Sleep

Matthew Walker’s book Why We Sleep is a very good read. He writes beautifully and with well-argued clarity.

Prof Walker gives very compelling evidence that sleep is not an optional human behaviour – that if we want to live well and live long, then ensuring a good night’s sleep (every night and without drugs) will make that more possible.

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Interest in Apathy – at last!

The more I observe people with Parkinson’s disease using photobiomodulation, the more astonishing and wonderful it is to see the positive effect of daily lights on the significant and debilitating symptom of apathy.

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The Brain Orchestra

I’ve been reading a journal article by Professors John Mitrofanis and Luke Henderson of the University of Sydney.

The title says it all: How and why does photobiomodulation change brain activity?

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Exercise and Light

Exercise and photobiomodulation are both neuroprotective.

Yesterday I had a really long conversation with a physiotherapist who specialises in treating people with Parkinson’s disease. It was one of those enormously cheering conversations. Listening to someone who is extremely experienced, supremely competent and concerned for and about each patient is a delight. On top of that, to have the drive and energy to keep up with the medical literature and identify other ways to help patients is awe-inspiring.

One of the topics we discussed is the role of exercise in Parkinson’s disease. It seems that there are some who think that exercise has a minimal role in management of Parkinson’s. This is astonishing, given all the research that consistently shows that structured exercise makes a big difference.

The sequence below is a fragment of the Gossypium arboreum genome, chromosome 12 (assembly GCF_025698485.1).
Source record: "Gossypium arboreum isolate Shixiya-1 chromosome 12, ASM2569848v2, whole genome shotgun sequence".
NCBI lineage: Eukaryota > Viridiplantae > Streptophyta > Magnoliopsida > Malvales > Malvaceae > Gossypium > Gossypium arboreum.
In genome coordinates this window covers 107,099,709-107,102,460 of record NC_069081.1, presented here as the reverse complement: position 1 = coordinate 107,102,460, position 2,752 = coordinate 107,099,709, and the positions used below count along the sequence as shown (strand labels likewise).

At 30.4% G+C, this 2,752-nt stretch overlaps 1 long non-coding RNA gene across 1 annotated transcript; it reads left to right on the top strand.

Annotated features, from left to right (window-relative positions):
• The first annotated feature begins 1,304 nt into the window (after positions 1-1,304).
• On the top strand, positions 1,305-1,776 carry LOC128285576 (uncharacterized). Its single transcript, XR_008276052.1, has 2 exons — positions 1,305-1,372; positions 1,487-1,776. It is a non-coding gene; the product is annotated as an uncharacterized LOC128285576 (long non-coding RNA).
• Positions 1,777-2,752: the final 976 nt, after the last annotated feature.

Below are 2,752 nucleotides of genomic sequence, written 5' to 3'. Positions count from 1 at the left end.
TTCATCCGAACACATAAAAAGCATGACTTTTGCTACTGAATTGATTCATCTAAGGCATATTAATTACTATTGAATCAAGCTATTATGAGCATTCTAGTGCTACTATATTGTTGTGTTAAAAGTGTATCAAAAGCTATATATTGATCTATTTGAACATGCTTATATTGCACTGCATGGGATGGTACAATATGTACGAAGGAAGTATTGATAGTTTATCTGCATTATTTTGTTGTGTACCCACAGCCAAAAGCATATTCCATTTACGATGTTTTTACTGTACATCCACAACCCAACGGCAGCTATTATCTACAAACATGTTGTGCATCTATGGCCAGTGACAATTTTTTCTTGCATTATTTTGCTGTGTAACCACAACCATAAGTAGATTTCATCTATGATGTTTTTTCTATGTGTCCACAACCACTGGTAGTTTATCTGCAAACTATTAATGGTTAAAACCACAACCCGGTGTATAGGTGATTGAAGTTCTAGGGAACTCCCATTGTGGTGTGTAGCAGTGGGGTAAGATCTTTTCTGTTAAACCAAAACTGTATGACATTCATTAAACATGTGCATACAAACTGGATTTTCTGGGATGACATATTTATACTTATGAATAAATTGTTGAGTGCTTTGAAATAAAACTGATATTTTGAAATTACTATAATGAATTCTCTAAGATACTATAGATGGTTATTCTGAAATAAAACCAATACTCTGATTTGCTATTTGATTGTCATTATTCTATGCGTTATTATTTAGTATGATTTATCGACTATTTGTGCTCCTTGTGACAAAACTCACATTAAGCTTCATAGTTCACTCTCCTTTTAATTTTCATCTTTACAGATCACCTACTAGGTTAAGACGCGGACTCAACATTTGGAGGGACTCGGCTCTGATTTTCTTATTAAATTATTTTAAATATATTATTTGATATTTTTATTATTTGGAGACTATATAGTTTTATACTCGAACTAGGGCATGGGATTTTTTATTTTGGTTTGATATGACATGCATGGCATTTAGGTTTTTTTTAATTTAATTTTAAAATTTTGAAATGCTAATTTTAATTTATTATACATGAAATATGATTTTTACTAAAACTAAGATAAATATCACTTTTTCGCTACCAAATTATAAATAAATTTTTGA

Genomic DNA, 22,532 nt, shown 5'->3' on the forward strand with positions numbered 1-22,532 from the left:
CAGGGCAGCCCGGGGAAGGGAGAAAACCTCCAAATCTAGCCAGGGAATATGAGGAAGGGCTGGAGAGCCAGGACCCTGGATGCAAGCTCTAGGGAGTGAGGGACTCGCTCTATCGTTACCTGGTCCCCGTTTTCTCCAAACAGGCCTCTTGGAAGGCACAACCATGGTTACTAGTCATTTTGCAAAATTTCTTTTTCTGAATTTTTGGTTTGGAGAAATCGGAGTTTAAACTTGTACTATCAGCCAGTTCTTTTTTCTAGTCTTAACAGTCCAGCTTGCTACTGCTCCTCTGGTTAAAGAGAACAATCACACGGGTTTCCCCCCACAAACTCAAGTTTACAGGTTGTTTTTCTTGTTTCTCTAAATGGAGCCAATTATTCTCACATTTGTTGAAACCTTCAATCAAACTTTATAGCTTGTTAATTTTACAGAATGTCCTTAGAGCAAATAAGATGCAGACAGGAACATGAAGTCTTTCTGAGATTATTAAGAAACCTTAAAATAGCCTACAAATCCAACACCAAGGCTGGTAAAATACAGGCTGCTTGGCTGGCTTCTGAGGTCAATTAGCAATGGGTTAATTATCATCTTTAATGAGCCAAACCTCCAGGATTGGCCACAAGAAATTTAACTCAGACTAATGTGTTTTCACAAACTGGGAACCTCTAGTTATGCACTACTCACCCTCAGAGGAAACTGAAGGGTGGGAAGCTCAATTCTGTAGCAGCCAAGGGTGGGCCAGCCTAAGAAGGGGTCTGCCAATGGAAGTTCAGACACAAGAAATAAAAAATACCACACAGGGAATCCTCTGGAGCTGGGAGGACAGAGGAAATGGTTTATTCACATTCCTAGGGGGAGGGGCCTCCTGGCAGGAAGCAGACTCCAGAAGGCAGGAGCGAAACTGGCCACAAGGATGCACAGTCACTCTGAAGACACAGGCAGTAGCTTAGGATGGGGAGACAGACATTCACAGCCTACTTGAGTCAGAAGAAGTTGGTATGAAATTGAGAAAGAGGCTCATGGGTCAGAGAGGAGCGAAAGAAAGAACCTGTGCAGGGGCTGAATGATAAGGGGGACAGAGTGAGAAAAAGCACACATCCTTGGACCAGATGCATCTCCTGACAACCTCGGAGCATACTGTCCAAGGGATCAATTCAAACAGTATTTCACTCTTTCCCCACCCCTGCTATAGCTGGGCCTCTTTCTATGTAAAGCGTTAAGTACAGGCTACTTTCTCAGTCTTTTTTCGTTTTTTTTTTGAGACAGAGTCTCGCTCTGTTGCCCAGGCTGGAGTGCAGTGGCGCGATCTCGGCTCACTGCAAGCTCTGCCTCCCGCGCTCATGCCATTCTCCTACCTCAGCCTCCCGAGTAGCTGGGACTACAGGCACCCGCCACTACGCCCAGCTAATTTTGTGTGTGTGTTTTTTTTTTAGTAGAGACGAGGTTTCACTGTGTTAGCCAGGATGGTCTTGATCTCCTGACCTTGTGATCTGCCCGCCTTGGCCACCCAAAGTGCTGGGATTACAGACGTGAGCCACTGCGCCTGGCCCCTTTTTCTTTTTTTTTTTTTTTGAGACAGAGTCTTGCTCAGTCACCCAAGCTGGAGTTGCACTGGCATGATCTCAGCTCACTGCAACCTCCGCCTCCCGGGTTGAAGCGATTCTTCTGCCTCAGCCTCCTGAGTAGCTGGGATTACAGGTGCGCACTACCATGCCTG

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Knee arthritis

For arthritis, photobiomodulation needs to be used daily.

If you’ve ever read how this blog came about, you’ll know that osteoarthritis is a subject dear to my heart and right knee.

I described in agonising detail life before and after months of 850nm near-infrared light on my knee every day. Every day. Not just once a week, or twice a week, but every day.

Even then I knew enough about the effect of red and near infrared light on mitochondria to have worked out that mitochondria are like batteries and need a very regular recharge.

Mitochondria work best if they get daily boosts of energy courtesy of the response of their clever proteins that are able to absorb near infrared light and transform it into metabolic energy.

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Connecting with others

I’ve been observing people with Parkinson’s disease using trans-cranial red and near infrared light devices for nearly four years now. I’ve learned lots of things, especially how little I knew about the realities of living with this rotten, slippery disease.

Here’s a curious thing I’ve noticed.

Photobiomodulation can help people with Parkinson’s reconnect with others

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